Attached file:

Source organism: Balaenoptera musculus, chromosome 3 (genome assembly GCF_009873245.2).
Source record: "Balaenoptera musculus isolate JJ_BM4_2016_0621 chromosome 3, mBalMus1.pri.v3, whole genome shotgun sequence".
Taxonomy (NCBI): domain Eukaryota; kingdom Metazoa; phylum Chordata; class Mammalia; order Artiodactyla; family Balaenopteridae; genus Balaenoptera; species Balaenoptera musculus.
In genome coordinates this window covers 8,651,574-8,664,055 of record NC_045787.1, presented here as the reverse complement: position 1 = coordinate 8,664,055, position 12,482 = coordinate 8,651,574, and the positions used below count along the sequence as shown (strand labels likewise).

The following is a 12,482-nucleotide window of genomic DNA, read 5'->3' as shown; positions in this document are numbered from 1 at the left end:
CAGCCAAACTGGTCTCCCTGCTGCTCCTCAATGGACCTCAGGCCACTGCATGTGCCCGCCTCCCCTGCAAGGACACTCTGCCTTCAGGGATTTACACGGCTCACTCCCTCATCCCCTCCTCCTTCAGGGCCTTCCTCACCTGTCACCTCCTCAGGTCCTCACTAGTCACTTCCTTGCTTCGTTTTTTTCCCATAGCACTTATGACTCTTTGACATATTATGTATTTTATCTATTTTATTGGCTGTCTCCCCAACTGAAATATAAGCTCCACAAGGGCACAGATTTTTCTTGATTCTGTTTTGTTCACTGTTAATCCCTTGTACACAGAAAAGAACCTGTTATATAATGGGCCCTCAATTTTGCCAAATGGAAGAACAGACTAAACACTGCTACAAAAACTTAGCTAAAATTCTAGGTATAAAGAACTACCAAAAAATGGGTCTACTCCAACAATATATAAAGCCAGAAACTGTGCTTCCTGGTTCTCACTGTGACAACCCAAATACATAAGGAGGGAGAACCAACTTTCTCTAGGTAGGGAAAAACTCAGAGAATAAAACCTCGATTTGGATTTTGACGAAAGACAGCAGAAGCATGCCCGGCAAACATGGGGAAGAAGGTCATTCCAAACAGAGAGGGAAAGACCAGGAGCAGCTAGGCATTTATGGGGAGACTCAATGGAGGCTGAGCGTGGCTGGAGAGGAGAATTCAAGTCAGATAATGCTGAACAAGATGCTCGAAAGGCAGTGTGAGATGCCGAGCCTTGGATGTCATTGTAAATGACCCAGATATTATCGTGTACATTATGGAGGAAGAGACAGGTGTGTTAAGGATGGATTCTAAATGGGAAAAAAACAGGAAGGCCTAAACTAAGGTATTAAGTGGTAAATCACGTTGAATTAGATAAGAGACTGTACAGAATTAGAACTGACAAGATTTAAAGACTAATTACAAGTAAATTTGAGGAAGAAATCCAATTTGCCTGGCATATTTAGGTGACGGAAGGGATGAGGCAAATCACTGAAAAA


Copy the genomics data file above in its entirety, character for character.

Source organism: Balaenoptera musculus, chromosome 3 (genome assembly GCF_009873245.2).
Source record: "Balaenoptera musculus isolate JJ_BM4_2016_0621 chromosome 3, mBalMus1.pri.v3, whole genome shotgun sequence".
Taxonomy (NCBI): domain Eukaryota; kingdom Metazoa; phylum Chordata; class Mammalia; order Artiodactyla; family Balaenopteridae; genus Balaenoptera; species Balaenoptera musculus.
In genome coordinates this window covers 8,651,574-8,664,055 of record NC_045787.1, presented here as the reverse complement: position 1 = coordinate 8,664,055, position 12,482 = coordinate 8,651,574, and the positions used below count along the sequence as shown (strand labels likewise).

The following is a 12,482-nucleotide window of genomic DNA, read 5'->3' as shown; positions in this document are numbered from 1 at the left end:
CAGCCAAACTGGTCTCCCTGCTGCTCCTCAATGGACCTCAGGCCACTGCATGTGCCCGCCTCCCCTGCAAGGACACTCTGCCTTCAGGGATTTACACGGCTCACTCCCTCATCCCCTCCTCCTTCAGGGCCTTCCTCACCTGTCACCTCCTCAGGTCCTCACTAGTCACTTCCTTGCTTCGTTTTTTTCCCATAGCACTTATGACTCTTTGACATATTATGTATTTTATCTATTTTATTGGCTGTCTCCCCAACTGAAATATAAGCTCCACAAGGGCACAGATTTTTCTTGATTCTGTTTTGTTCACTGTTAATCCCTTGTACACAGAAAAGAACCTGTTATATAATGGGCCCTCAATTTTGCCAAATGGAAGAACAGACTAAACACTGCTACAAAAACTTAGCTAAAATTCTAGGTATAAAGAACTACCAAAAAATGGGTCTACTCCAACAATATATAAAGCCAGAAACTGTGCTTCCTGGTTCTCACTGTGACAACCCAAATACATAAGGAGGGAGAACCAACTTTCTCTAGGTAGGGAAAAACTCAGAGAATAAAACCTCGATTTGGATTTTGACGAAAGACAGCAGAAGCATGCCCGGCAAACATGGGGAAGAAGGTCATTCCAAACAGAGAGGGAAAGACCAGGAGCAGCTAGGCATTTATGGGGAGACTCAATGGAGGCTGAGCGTGGCTGGAGAGGAGAATTCAAGTCAGATAATGCTGAACAAGATGCTCGAAAGGCAGTGTGAGATGCCGAGCCTTGGATGTCATTGTAAATGACCCAGATATTATCGTGTACATTATGGAGGAAGAGACAGGTGTGTTAAGGATGGATTCTAAATGGGAAAAAAACAGGAAGGCCTAAACTAAGGTATTAAGTGGTAAATCACGTTGAATTAGATAAGAGACTGTACAGAATTAGAACTGACAAGATTTAAAGACTAATTACAAGTAAATTTGAGGAAGAAATCCAATTTGCCTGGCATATTTAGGTGACGGAAGGGATGAGGCAAATCACTGAAAAA